Miscarriage of Justice

The Supreme Court has allowed appeals from two men Raymond McCartney and Eamonn MacDermott, both from Northern Ireland, after they claim to have been victims of wrongful convictions.

The two men were convicted of murder and membership of the IRA in 1979 and had their convictions quashed in 2007. However, this was not the case for aircraft engineer Andrew Adams, from Newcastle, who spent 14 years in prison before his murder charge was ruled to be unsafe.

Justices announced their rulings in a similar case of importance, that of Barry George who was responsible for the murder of Jill Dando. George served eight years in prison.

The justices’ were asked to then define a “miscarriage of justice” according to The Criminal Justice Act 1988, of which the majority of five to four claimed that a miscarriage of justice is; “when a new or newly discovered fact shows conclusively that the evidence against a defendant has been so undermined that no conviction could possibly be based upon it”.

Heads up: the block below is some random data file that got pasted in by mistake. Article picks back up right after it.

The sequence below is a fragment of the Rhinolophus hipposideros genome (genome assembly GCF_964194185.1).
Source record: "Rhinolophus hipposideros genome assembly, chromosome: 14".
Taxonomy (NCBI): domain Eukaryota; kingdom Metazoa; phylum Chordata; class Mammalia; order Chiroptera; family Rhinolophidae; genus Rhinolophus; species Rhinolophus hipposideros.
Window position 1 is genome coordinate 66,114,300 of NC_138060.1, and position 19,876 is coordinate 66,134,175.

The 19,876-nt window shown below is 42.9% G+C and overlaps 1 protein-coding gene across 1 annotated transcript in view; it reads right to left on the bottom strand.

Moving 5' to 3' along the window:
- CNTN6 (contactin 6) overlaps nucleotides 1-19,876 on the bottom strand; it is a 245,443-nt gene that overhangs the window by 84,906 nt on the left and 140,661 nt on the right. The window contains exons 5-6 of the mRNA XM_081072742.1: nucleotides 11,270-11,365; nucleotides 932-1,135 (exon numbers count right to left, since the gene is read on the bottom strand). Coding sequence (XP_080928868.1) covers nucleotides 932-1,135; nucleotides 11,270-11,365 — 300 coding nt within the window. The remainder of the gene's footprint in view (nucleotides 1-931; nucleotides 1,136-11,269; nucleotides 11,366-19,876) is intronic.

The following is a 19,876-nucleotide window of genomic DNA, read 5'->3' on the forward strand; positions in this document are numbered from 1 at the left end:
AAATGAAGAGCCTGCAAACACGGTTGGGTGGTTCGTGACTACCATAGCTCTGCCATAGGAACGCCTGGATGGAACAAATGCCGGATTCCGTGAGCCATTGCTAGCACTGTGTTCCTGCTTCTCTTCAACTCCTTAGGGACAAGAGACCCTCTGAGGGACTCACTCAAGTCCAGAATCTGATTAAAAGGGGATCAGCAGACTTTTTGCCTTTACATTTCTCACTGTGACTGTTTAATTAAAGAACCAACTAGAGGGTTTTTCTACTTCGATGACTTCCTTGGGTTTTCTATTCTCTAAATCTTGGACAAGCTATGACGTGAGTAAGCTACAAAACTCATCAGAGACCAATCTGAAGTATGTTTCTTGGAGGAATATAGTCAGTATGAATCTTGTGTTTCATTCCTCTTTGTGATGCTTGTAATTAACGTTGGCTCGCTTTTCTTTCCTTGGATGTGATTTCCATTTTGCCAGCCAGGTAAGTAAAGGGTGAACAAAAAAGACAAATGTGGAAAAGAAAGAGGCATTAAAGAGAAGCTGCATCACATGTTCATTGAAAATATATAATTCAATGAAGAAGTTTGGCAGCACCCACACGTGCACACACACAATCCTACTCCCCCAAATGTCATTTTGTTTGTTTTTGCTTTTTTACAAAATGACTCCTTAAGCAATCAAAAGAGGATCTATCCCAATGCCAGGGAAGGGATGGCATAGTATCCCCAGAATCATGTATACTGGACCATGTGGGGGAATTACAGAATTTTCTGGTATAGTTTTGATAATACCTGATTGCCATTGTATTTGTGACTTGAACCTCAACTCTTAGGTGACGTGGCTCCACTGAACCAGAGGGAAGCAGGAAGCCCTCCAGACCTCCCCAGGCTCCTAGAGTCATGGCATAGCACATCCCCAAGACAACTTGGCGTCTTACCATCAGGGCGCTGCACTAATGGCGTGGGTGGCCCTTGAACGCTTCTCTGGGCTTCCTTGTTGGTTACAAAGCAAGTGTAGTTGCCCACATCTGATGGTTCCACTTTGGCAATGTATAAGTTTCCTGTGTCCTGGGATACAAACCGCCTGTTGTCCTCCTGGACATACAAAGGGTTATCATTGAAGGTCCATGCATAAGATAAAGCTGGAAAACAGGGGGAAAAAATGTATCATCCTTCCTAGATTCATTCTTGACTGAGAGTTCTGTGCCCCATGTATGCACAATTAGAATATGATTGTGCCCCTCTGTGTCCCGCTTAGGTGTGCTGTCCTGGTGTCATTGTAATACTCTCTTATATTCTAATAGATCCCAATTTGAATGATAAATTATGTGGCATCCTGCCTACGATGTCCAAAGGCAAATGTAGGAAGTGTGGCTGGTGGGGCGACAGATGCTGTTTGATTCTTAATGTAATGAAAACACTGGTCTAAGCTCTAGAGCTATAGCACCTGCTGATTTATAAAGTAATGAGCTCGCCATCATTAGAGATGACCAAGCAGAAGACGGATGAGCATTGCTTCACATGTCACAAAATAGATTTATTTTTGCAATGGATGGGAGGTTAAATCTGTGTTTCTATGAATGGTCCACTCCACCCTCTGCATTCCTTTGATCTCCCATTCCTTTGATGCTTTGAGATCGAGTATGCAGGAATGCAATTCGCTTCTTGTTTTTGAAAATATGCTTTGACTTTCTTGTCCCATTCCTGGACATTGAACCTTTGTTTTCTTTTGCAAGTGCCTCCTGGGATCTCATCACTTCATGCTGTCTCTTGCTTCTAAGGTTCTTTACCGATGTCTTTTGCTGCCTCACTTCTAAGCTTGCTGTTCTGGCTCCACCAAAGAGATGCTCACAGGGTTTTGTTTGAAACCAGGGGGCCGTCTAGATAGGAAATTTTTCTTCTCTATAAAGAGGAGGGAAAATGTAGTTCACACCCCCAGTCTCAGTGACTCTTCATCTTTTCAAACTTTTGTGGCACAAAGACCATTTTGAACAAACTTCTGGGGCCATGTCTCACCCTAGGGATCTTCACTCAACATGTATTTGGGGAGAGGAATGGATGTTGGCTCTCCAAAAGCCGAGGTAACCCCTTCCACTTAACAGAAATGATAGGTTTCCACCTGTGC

The appeals by Mr McCartney and Mr MacDermott were allowed on that point of majority. The appeal made by Mr Adams was unanimously dismissed because even if the evidence, that led to the quashing of his trial, was available at the time, they said a “reasonable jury may or may not have convicted the defendant”

The justices’ ruled that Mr Adams case did not fall under Section 133 of the Criminal Justice Act 1988, which clearly states that the Secretary of State for Justice pays compensation in cases “when a person has been convicted of a criminal offence and when subsequently his conviction has been reversed or he has been pardoned on the ground that a new or newly discovered fact shows beyond reasonable doubt that there has been a miscarriage of justice”.


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